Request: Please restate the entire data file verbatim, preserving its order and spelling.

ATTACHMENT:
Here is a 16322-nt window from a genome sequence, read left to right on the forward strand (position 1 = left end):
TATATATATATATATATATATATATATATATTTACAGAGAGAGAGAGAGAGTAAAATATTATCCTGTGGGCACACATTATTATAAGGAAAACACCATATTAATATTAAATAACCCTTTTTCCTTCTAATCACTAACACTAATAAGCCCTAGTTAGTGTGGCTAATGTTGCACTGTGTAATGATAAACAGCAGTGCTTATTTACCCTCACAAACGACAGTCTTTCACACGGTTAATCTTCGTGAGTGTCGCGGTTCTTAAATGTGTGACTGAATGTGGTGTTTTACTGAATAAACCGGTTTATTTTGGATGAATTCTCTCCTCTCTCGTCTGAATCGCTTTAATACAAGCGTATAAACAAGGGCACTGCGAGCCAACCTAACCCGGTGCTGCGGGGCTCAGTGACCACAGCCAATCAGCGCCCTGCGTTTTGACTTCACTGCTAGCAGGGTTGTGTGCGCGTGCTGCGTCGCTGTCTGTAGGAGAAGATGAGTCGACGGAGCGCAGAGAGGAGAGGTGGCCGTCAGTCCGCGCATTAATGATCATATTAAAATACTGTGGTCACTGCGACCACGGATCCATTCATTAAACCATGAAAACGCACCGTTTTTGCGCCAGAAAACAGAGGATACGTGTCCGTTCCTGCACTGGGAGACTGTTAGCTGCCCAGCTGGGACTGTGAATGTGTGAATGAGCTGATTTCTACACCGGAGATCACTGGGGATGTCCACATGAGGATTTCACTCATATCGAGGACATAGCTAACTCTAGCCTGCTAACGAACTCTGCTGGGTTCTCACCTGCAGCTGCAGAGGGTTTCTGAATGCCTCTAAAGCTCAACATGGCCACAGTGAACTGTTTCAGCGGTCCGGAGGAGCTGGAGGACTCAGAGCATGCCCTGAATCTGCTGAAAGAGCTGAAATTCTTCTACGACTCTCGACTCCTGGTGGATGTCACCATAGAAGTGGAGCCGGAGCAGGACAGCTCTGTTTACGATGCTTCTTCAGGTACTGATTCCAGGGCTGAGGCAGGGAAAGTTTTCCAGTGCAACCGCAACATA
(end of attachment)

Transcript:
Here is a 16322-nt window from a genome sequence, read left to right on the forward strand (position 1 = left end):
TATATATATATATATATATATATATATATATTTACAGAGAGAGAGAGAGAGTAAAATATTATCCTGTGGGCACACATTATTATAAGGAAAACACCATATTAATATTAAATAACCCTTTTTCCTTCTAATCACTAACACTAATAAGCCCTAGTTAGTGTGGCTAATGTTGCACTGTGTAATGATAAACAGCAGTGCTTATTTACCCTCACAAACGACAGTCTTTCACACGGTTAATCTTCGTGAGTGTCGCGGTTCTTAAATGTGTGACTGAATGTGGTGTTTTACTGAATAAACCGGTTTATTTTGGATGAATTCTCTCCTCTCTCGTCTGAATCGCTTTAATACAAGCGTATAAACAAGGGCACTGCGAGCCAACCTAACCCGGTGCTGCGGGGCTCAGTGACCACAGCCAATCAGCGCCCTGCGTTTTGACTTCACTGCTAGCAGGGTTGTGTGCGCGTGCTGCGTCGCTGTCTGTAGGAGAAGATGAGTCGACGGAGCGCAGAGAGGAGAGGTGGCCGTCAGTCCGCGCATTAATGATCATATTAAAATACTGTGGTCACTGCGACCACGGATCCATTCATTAAACCATGAAAACGCACCGTTTTTGCGCCAGAAAACAGAGGATACGTGTCCGTTCCTGCACTGGGAGACTGTTAGCTGCCCAGCTGGGACTGTGAATGTGTGAATGAGCTGATTTCTACACCGGAGATCACTGGGGATGTCCACATGAGGATTTCACTCATATCGAGGACATAGCTAACTCTAGCCTGCTAACGAACTCTGCTGGGTTCTCACCTGCAGCTGCAGAGGGTTTCTGAATGCCTCTAAAGCTCAACATGGCCACAGTGAACTGTTTCAGCGGTCCGGAGGAGCTGGAGGACTCAGAGCATGCCCTGAATCTGCTGAAAGAGCTGAAATTCTTCTACGACTCTCGACTCCTGGTGGATGTCACCATAGAAGTGGAGCCGGAGCAGGACAGCTCTGTTTACGATGCTTCTTCAGGTACTGATTCCAGGGCTGAGGCAGGGAAAGTTTTCCAGTGCAACCGCAACATA